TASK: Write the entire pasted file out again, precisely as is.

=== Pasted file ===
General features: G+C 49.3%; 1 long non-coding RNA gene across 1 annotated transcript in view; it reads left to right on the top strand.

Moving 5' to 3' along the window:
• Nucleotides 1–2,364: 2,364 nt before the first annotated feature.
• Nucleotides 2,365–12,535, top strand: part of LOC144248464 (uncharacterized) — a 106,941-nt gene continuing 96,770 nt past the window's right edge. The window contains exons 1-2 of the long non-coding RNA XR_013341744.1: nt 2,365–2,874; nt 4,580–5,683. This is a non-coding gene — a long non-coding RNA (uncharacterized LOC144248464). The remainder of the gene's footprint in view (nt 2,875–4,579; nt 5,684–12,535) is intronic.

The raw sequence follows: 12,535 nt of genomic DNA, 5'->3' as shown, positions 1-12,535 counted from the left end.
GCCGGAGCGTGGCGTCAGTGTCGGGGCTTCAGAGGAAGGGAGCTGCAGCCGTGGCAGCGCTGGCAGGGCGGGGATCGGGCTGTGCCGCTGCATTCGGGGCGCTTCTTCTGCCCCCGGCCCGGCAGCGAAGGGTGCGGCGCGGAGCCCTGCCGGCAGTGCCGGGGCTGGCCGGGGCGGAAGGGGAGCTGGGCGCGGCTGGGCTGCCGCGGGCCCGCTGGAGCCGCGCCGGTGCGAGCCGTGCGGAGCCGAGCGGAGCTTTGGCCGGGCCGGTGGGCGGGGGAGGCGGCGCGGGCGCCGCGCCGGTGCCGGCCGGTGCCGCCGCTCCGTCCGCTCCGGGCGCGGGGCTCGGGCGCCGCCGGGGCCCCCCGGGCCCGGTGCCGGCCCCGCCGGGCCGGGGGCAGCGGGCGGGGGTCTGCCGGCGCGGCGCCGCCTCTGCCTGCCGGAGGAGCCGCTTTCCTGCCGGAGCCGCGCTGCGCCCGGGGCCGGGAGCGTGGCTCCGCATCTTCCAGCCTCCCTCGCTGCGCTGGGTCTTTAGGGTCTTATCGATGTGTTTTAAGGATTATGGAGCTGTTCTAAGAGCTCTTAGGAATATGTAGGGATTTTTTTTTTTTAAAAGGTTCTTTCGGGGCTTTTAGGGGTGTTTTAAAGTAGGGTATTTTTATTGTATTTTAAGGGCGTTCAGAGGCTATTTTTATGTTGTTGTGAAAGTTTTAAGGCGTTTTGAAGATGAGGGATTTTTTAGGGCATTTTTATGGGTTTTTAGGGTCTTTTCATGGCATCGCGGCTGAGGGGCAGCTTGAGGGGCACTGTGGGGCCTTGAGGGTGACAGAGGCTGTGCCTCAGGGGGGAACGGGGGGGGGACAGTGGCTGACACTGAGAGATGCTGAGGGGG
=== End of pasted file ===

General features: G+C 49.3%; 1 long non-coding RNA gene across 1 annotated transcript in view; it reads left to right on the top strand.

Moving 5' to 3' along the window:
• Nucleotides 1–2,364: 2,364 nt before the first annotated feature.
• Nucleotides 2,365–12,535, top strand: part of LOC144248464 (uncharacterized) — a 106,941-nt gene continuing 96,770 nt past the window's right edge. The window contains exons 1-2 of the long non-coding RNA XR_013341744.1: nt 2,365–2,874; nt 4,580–5,683. This is a non-coding gene — a long non-coding RNA (uncharacterized LOC144248464). The remainder of the gene's footprint in view (nt 2,875–4,579; nt 5,684–12,535) is intronic.

The raw sequence follows: 12,535 nt of genomic DNA, 5'->3' as shown, positions 1-12,535 counted from the left end.
GCCGGAGCGTGGCGTCAGTGTCGGGGCTTCAGAGGAAGGGAGCTGCAGCCGTGGCAGCGCTGGCAGGGCGGGGATCGGGCTGTGCCGCTGCATTCGGGGCGCTTCTTCTGCCCCCGGCCCGGCAGCGAAGGGTGCGGCGCGGAGCCCTGCCGGCAGTGCCGGGGCTGGCCGGGGCGGAAGGGGAGCTGGGCGCGGCTGGGCTGCCGCGGGCCCGCTGGAGCCGCGCCGGTGCGAGCCGTGCGGAGCCGAGCGGAGCTTTGGCCGGGCCGGTGGGCGGGGGAGGCGGCGCGGGCGCCGCGCCGGTGCCGGCCGGTGCCGCCGCTCCGTCCGCTCCGGGCGCGGGGCTCGGGCGCCGCCGGGGCCCCCCGGGCCCGGTGCCGGCCCCGCCGGGCCGGGGGCAGCGGGCGGGGGTCTGCCGGCGCGGCGCCGCCTCTGCCTGCCGGAGGAGCCGCTTTCCTGCCGGAGCCGCGCTGCGCCCGGGGCCGGGAGCGTGGCTCCGCATCTTCCAGCCTCCCTCGCTGCGCTGGGTCTTTAGGGTCTTATCGATGTGTTTTAAGGATTATGGAGCTGTTCTAAGAGCTCTTAGGAATATGTAGGGATTTTTTTTTTTTAAAAGGTTCTTTCGGGGCTTTTAGGGGTGTTTTAAAGTAGGGTATTTTTATTGTATTTTAAGGGCGTTCAGAGGCTATTTTTATGTTGTTGTGAAAGTTTTAAGGCGTTTTGAAGATGAGGGATTTTTTAGGGCATTTTTATGGGTTTTTAGGGTCTTTTCATGGCATCGCGGCTGAGGGGCAGCTTGAGGGGCACTGTGGGGCCTTGAGGGTGACAGAGGCTGTGCCTCAGGGGGGAACGGGGGGGGGACAGTGGCTGACACTGAGAGATGCTGAGGGGG